Mar 172010

For the record, because it’s come up, porn doesn’t cause violence against women. It’s true.

There’s a correlation between violent porn and men who perpetrate violence against women – that is, men who are interested in violence against women are, unsuprisingly, interested in violence against women – but it’s not causal. The majority of men are not interested in violent porn, they’re just interested in images of people having sex.

At the same time, let me add that the production of mainstream porn can be very bad for women, and the sexualization of the mainstream media is unambiguously bad for women (see here). The more women are represented as sex objects, the more young women learn that their value lies in their bodies’ conformity to fictional standards and the pleasure they can offer men. Which is bad for women.

However, it doesn’t cause violence.

And there are ways to produce porn that are not bad for women. (Incidentally I’ll follow the political career of Anna Arrowsmith with interest.) See also Sir Videos, Fatale media, Tristan Taormino, Nina Hartley, Candida Royalle, Jane Hamilton, and Comstock Films.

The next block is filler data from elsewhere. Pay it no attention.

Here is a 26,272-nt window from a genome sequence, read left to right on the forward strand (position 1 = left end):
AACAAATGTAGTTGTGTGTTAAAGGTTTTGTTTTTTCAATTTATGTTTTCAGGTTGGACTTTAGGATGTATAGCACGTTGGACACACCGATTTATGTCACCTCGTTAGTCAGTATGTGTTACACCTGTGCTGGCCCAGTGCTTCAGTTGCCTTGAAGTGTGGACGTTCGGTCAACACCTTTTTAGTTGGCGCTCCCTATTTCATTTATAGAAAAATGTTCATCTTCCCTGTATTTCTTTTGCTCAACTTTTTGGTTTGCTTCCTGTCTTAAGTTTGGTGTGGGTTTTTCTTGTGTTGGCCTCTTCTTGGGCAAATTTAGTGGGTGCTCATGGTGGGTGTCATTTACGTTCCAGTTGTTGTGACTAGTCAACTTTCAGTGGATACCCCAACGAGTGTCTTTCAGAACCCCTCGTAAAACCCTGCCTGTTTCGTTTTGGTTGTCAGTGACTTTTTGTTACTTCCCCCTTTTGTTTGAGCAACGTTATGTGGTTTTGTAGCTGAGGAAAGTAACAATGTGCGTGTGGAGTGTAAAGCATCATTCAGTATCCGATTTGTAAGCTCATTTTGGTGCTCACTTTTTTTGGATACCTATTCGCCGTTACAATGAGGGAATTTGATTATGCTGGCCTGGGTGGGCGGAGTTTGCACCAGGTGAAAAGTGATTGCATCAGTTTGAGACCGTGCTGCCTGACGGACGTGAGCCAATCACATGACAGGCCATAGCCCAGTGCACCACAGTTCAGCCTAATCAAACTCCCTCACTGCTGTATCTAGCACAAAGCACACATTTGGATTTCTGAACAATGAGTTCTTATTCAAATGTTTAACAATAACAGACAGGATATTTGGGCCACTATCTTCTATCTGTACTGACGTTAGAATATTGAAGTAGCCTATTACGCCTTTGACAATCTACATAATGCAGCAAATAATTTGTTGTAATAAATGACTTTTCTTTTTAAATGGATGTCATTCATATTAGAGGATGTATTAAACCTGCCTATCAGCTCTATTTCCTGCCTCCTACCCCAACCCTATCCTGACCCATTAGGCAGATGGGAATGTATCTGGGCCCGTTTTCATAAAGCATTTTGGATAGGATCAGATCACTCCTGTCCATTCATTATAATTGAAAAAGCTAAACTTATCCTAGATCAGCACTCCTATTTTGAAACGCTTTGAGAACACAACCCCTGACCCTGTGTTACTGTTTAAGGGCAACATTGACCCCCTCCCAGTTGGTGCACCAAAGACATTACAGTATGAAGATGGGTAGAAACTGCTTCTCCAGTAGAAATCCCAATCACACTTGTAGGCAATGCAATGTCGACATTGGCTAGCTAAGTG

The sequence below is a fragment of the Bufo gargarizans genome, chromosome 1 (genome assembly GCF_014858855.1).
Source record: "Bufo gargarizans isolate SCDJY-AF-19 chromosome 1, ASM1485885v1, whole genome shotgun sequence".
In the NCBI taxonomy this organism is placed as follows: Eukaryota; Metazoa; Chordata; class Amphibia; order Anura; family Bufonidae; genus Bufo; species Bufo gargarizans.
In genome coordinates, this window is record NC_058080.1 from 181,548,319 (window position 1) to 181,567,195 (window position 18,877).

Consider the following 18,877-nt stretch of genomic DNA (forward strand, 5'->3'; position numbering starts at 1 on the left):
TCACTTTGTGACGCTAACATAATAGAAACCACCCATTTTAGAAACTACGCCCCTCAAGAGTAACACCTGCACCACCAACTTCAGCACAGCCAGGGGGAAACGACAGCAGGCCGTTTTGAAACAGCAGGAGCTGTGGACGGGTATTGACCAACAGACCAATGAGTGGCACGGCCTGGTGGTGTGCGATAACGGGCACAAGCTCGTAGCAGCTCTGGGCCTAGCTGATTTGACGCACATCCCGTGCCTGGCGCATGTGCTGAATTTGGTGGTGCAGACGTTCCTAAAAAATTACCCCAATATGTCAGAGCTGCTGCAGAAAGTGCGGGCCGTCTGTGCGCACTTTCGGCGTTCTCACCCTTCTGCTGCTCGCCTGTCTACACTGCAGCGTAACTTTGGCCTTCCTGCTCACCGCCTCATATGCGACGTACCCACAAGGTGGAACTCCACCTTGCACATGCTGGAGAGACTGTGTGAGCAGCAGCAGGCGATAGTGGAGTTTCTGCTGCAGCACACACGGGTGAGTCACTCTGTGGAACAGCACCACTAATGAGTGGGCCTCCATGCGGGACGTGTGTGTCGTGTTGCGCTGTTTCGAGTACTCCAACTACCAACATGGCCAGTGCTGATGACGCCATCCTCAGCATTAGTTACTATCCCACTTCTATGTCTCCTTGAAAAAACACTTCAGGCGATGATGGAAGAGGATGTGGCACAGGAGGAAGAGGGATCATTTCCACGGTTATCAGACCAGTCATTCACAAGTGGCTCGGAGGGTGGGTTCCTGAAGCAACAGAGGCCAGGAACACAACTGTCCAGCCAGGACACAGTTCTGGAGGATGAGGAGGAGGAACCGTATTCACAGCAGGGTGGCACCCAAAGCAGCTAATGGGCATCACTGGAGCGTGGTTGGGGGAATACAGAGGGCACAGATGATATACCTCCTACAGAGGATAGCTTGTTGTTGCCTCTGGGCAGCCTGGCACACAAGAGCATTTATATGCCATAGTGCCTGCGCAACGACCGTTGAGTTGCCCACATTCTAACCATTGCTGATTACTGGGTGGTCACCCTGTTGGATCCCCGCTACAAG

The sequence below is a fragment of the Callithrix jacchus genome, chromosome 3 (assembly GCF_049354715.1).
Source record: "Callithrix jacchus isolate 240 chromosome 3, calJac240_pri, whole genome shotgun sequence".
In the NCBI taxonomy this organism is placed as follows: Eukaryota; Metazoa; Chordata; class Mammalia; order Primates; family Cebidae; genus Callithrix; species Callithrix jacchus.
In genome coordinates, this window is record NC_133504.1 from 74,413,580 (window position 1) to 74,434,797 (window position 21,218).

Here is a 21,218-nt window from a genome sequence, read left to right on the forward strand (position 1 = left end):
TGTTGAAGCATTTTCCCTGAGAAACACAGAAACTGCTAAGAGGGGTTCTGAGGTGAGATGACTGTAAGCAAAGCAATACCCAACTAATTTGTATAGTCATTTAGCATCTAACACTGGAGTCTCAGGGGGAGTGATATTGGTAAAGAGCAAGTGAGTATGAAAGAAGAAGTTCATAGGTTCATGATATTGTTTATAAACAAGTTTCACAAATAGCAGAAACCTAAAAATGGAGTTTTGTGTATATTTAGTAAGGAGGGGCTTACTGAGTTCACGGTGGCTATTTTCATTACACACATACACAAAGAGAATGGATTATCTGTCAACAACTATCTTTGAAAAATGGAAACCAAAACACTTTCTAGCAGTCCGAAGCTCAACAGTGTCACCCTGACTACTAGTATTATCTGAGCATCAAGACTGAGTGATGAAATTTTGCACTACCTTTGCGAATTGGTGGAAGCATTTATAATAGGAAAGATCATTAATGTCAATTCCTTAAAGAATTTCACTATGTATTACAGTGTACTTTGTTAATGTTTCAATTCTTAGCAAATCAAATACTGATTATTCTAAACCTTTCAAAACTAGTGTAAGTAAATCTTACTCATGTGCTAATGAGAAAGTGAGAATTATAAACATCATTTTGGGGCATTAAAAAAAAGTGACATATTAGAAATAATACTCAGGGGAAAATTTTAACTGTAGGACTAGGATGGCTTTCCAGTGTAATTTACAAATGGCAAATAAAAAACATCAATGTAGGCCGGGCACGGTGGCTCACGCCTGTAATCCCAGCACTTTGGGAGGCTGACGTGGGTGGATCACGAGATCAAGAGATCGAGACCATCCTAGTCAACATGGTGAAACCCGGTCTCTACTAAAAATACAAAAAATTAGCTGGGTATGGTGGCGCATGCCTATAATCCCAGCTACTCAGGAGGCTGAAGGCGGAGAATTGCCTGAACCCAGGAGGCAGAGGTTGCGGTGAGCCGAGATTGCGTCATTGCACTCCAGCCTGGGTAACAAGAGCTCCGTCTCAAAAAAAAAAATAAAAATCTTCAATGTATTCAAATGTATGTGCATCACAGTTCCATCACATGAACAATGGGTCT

So porn? Not so bad as its reputation, though plenty misogynist, like a lot of stuff in the mainstream. I’m more worried about the covers of Cosmo and Glamor than I am about porn; magazine covers and the image of women they present cause women to perpetrate violence against themselves in the form of body image problems, eating disorders, etc.

I admit I’m also troubled by the easy access to assault/rape/violent porn provided by the internet. I’m including here the extremely disturbing videos with women who are passed out drunk. I want a big flashing sign over these images that says, “THIS IS ASSAULT, NOT SEX.”

HINT TO BOYS: Just because it arouses you physiologically doesn’t mean it’s good or right or even sexy. Think to yourself, “Is she saying yes right now? Is she free to say no?” If the answer is no, ignore your penis.